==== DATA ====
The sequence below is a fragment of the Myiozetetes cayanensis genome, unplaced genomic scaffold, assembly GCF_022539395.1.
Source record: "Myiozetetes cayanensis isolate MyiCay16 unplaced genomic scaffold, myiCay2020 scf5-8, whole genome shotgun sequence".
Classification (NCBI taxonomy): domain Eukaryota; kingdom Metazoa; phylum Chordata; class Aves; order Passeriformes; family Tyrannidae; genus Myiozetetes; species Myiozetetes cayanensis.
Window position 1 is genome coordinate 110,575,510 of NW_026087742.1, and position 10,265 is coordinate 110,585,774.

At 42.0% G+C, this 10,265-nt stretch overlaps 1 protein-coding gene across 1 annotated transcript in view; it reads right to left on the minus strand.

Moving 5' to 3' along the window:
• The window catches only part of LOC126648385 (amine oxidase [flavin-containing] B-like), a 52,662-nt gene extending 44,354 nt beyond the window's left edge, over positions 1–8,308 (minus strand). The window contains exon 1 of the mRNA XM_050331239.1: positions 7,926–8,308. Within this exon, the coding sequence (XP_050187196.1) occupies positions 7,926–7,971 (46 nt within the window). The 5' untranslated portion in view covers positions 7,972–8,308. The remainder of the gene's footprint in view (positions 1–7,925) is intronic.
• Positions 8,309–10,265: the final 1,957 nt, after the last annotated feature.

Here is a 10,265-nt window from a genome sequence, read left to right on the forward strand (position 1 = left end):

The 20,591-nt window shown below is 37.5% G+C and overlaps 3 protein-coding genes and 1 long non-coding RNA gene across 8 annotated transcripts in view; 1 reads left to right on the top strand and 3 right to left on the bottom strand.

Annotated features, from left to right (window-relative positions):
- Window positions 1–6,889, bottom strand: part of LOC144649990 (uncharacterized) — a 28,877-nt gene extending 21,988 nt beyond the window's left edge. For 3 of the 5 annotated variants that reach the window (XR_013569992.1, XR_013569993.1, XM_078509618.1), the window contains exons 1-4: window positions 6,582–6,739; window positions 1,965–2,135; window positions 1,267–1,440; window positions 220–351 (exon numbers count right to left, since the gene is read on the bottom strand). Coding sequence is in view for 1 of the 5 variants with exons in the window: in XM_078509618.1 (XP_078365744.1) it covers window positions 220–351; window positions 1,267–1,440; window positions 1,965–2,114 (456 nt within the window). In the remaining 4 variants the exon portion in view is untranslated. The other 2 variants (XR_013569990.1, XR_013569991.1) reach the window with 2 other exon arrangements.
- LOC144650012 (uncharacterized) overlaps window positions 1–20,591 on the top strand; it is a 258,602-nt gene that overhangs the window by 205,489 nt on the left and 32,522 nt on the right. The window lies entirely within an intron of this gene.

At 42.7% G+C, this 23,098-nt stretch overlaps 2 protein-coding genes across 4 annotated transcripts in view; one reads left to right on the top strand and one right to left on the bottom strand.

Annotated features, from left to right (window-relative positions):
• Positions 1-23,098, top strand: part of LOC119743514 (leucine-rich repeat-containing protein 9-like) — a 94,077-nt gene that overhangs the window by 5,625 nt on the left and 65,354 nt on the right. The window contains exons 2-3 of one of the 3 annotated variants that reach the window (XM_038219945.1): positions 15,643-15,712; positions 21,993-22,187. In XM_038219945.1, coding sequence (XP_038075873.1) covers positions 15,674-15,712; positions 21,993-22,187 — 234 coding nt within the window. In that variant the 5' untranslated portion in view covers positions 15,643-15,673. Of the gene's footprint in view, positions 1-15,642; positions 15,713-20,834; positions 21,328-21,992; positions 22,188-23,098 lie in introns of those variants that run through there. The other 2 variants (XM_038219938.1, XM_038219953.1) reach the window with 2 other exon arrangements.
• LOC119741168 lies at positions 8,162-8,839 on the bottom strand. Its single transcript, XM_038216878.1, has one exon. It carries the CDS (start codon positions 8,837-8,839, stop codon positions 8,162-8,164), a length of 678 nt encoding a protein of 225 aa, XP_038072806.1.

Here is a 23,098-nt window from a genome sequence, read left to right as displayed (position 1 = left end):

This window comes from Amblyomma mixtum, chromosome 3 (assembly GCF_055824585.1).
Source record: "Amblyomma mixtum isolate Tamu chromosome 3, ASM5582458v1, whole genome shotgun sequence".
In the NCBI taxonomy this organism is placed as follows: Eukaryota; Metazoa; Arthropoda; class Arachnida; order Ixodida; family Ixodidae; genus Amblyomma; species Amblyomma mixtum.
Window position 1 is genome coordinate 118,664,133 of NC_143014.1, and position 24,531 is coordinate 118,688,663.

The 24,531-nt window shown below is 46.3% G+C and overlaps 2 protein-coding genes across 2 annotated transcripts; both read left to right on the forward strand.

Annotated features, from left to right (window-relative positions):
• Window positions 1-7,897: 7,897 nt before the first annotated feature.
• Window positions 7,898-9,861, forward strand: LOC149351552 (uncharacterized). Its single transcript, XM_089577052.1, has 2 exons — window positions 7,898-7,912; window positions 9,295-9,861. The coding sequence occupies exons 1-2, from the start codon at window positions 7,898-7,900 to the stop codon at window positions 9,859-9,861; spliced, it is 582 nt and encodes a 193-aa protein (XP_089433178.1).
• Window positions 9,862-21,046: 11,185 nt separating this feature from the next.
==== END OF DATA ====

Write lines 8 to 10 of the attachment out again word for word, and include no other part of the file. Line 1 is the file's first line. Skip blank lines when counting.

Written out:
• Positions 8,309–10,265: the final 1,957 nt, after the last annotated feature.

Here is a 10,265-nt window from a genome sequence, read left to right on the forward strand (position 1 = left end):

The 20,591-nt window shown below is 37.5% G+C and overlaps 3 protein-coding genes and 1 long non-coding RNA gene across 8 annotated transcripts in view; 1 reads left to right on the top strand and 3 right to left on the bottom strand.